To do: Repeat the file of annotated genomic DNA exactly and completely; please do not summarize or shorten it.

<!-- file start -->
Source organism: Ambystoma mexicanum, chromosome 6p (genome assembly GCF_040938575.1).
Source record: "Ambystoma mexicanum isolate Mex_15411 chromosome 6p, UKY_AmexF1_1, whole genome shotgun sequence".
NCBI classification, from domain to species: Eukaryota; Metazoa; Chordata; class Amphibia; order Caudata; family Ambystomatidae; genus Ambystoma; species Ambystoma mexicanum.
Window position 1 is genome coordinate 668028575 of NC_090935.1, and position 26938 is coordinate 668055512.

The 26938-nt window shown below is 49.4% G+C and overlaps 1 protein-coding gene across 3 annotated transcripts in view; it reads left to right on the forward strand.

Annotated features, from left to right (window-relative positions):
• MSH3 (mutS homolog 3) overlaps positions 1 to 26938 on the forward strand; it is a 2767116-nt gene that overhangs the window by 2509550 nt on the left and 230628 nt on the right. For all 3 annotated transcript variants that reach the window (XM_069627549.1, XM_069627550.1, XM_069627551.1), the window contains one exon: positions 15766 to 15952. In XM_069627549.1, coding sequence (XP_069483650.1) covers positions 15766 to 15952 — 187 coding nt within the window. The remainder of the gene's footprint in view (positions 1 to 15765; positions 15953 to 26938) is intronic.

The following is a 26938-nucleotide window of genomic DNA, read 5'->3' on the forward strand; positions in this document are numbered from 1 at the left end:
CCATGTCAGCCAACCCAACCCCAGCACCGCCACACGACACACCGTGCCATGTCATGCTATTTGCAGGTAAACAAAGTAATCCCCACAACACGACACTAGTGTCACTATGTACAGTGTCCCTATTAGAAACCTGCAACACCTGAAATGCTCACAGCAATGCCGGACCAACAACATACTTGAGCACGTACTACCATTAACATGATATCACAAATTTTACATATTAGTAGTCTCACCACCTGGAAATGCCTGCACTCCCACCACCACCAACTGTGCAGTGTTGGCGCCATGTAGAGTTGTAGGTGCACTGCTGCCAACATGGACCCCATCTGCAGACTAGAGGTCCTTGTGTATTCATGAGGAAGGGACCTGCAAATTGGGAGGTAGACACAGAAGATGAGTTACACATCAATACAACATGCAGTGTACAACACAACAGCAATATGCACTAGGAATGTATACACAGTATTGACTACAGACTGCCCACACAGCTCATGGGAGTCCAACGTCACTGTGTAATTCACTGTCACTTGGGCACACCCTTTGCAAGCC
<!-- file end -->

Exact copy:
Source organism: Ambystoma mexicanum, chromosome 6p (genome assembly GCF_040938575.1).
Source record: "Ambystoma mexicanum isolate Mex_15411 chromosome 6p, UKY_AmexF1_1, whole genome shotgun sequence".
NCBI classification, from domain to species: Eukaryota; Metazoa; Chordata; class Amphibia; order Caudata; family Ambystomatidae; genus Ambystoma; species Ambystoma mexicanum.
Window position 1 is genome coordinate 668028575 of NC_090935.1, and position 26938 is coordinate 668055512.

The 26938-nt window shown below is 49.4% G+C and overlaps 1 protein-coding gene across 3 annotated transcripts in view; it reads left to right on the forward strand.

Annotated features, from left to right (window-relative positions):
• MSH3 (mutS homolog 3) overlaps positions 1 to 26938 on the forward strand; it is a 2767116-nt gene that overhangs the window by 2509550 nt on the left and 230628 nt on the right. For all 3 annotated transcript variants that reach the window (XM_069627549.1, XM_069627550.1, XM_069627551.1), the window contains one exon: positions 15766 to 15952. In XM_069627549.1, coding sequence (XP_069483650.1) covers positions 15766 to 15952 — 187 coding nt within the window. The remainder of the gene's footprint in view (positions 1 to 15765; positions 15953 to 26938) is intronic.

The following is a 26938-nucleotide window of genomic DNA, read 5'->3' on the forward strand; positions in this document are numbered from 1 at the left end:
CCATGTCAGCCAACCCAACCCCAGCACCGCCACACGACACACCGTGCCATGTCATGCTATTTGCAGGTAAACAAAGTAATCCCCACAACACGACACTAGTGTCACTATGTACAGTGTCCCTATTAGAAACCTGCAACACCTGAAATGCTCACAGCAATGCCGGACCAACAACATACTTGAGCACGTACTACCATTAACATGATATCACAAATTTTACATATTAGTAGTCTCACCACCTGGAAATGCCTGCACTCCCACCACCACCAACTGTGCAGTGTTGGCGCCATGTAGAGTTGTAGGTGCACTGCTGCCAACATGGACCCCATCTGCAGACTAGAGGTCCTTGTGTATTCATGAGGAAGGGACCTGCAAATTGGGAGGTAGACACAGAAGATGAGTTACACATCAATACAACATGCAGTGTACAACACAACAGCAATATGCACTAGGAATGTATACACAGTATTGACTACAGACTGCCCACACAGCTCATGGGAGTCCAACGTCACTGTGTAATTCACTGTCACTTGGGCACACCCTTTGCAAGCC